We base our campaigning and representation work on evidence we gather here at Sussex and by following national developments affecting students here.
Our staff team collate a report every two weeks of relevant information including statistics from our support & advocacy team to show which issues are having an impact on our members.
This report is circulated to staff and officers and now we’re sharing it so you can follow things here at Sussex and nationally.
Content note for this edition: racism, Islamophobia, hate crime, r*pe
1. Local developments and trends
1. Sussex University Freedom of Information (FoI) requests
2. Cases from our Support and Advocacy team
3. Sussex appoint Dr Kelly Coate as new Pro Vice-Chancellor of Education and Students
4. University of Sussex gender pay gap ‘fourth largest’ reported so far in universities
5. Sussex ranks 48th overall in Time Higher Education Student Experience Survey 2018
6. Sussex University contributes £343m per year to the regional economy
7. Sussex encourages staff to wear pronoun badges for Transgender Day of Visibility
2. National developments and trends
1. UCU strikes update
2. Most students don’t think their course is worth value for money
3. Graduate salaries data shows significant disparities in earning across degree courses
4. Joint Committee for Human Rights publishes analysis of university free speech policies
5. Review for post-18 education and funding calls for evidence
6. Report on the 2030 university suggests there won’t be enough academics for the number of students
7. National Union of Students’ Conference and elections take place
8. One third of Muslim students feel negatively affected by Prevent
9. UUK release report on hate crime and harassment and NUS release sexual misconduct report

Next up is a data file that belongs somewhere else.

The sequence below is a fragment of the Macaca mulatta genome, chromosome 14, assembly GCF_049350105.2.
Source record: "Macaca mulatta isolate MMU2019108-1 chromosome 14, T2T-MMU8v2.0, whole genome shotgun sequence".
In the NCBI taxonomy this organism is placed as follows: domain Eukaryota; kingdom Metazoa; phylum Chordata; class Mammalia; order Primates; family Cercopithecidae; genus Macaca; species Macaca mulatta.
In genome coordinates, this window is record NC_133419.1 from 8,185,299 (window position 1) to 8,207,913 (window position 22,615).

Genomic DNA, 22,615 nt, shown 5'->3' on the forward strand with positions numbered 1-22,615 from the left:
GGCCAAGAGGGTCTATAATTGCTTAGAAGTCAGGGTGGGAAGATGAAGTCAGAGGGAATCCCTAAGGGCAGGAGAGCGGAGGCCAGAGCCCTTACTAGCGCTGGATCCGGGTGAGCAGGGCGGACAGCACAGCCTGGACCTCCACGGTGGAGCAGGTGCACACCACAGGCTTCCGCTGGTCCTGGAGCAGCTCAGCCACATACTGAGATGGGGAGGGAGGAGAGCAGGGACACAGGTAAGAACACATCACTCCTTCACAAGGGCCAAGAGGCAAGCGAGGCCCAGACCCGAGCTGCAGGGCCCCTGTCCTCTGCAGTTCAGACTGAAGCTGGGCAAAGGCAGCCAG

10. NUS publish sustainability in education research
11. Comment and opinion pieces
1.1. Sussex University Freedom of Information (FoI) requests
We track publicly submitted requests for information from the University as they may reveal information we want to respond to.
FoI requests which we are waiting to hear back about include:
A request to release the full contract with Balfour Beatty for the new halls of residence
Monitoring of internet users and statistics on types of content blocked
An interesting request about the use of the University’s corporate credit card/purchasing card, requesting ‘itemised bills’ for each of the senior leadership team (e.g. Vice Chancellor, Pro-Vice Chancellors, Director of Finance, etc.)
A request for the university’s response to the 2017 and 2014 Universities UK USS consultation - this relates to whether or not the University claimed to support the ‘risk level’ and contributions/benefits changes proposed by UUK regarding lecturers’ pensions. Some universities have publicly released their responses (e.g. Oxford).
An FoI request about Prevent which included questions about the monitoring of student and staff email content, whether the university has filters or blocks on certain content on University internet, and policy guidance on the University’s Prevent duty has been partially responded to.
The University linked to its existing policies, as well as clarifying that they ‘currently do not block content except where the source is a critical security risk to the University IT systems (for example, if we know that a website is being used to carry out an attack on us)’, and that they ‘only monitor activity related to a category of websites listed as ‘extremism’ (i.e. containing extreme terror and hate material)’ by their firewall providers.
1.2. Cases from our Support and Advocacy team
The following graph shows the case types over the past month (2nd March to 10th April).
Most cases were disciplinaries, followed by non-academic complaints. The following table breaks down these cases into smaller sub-categories.
Disciplinary cases mostly related to sexual harassment allegations and student behaviour off campus. Academic complaints related to course quality and timetabling. Non-academic complaints related to the Counselling Service and the Student Accounts Office.